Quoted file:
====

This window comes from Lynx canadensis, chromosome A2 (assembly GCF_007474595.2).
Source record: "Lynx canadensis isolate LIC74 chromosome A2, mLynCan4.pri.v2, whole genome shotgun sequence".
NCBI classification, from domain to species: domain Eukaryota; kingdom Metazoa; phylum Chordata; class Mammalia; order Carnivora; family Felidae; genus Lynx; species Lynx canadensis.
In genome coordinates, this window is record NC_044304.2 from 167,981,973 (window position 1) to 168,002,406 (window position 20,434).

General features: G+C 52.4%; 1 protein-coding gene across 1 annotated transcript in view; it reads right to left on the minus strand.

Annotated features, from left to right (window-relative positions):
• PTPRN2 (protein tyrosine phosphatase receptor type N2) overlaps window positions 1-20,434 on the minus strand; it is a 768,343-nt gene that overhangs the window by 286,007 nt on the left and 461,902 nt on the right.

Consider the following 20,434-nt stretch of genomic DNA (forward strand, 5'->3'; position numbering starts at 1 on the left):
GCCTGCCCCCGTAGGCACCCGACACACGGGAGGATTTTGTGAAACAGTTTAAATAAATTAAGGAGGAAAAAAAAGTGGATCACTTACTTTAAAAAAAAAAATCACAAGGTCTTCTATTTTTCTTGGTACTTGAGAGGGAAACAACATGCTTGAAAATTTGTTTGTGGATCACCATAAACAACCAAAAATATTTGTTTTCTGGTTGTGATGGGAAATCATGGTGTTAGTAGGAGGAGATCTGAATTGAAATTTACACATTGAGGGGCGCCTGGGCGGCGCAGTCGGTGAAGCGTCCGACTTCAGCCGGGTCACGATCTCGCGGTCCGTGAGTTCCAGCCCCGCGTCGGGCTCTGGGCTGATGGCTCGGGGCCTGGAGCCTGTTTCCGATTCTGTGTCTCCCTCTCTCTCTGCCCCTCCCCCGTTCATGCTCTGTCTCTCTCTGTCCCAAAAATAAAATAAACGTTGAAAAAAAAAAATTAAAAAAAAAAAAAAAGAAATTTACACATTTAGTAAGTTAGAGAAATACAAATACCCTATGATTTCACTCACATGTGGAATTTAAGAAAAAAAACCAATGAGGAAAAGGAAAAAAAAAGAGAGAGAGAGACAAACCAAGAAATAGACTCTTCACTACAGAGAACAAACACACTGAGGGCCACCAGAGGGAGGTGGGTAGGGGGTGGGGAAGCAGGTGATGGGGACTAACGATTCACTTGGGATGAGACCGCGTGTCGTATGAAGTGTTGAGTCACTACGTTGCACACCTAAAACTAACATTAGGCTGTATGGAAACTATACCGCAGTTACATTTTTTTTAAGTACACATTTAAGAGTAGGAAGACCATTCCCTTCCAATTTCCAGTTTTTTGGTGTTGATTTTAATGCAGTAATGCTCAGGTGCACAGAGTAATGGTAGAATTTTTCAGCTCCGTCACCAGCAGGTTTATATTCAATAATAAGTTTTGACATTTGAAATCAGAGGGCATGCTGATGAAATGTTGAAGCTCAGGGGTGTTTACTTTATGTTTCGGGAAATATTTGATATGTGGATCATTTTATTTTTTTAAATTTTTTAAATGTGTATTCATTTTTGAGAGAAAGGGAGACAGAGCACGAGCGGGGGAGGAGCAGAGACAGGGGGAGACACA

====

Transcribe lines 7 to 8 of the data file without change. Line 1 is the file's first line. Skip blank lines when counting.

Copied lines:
• PTPRN2 (protein tyrosine phosphatase receptor type N2) overlaps window positions 1-20,434 on the minus strand; it is a 768,343-nt gene that overhangs the window by 286,007 nt on the left and 461,902 nt on the right.

Consider the following 20,434-nt stretch of genomic DNA (forward strand, 5'->3'; position numbering starts at 1 on the left):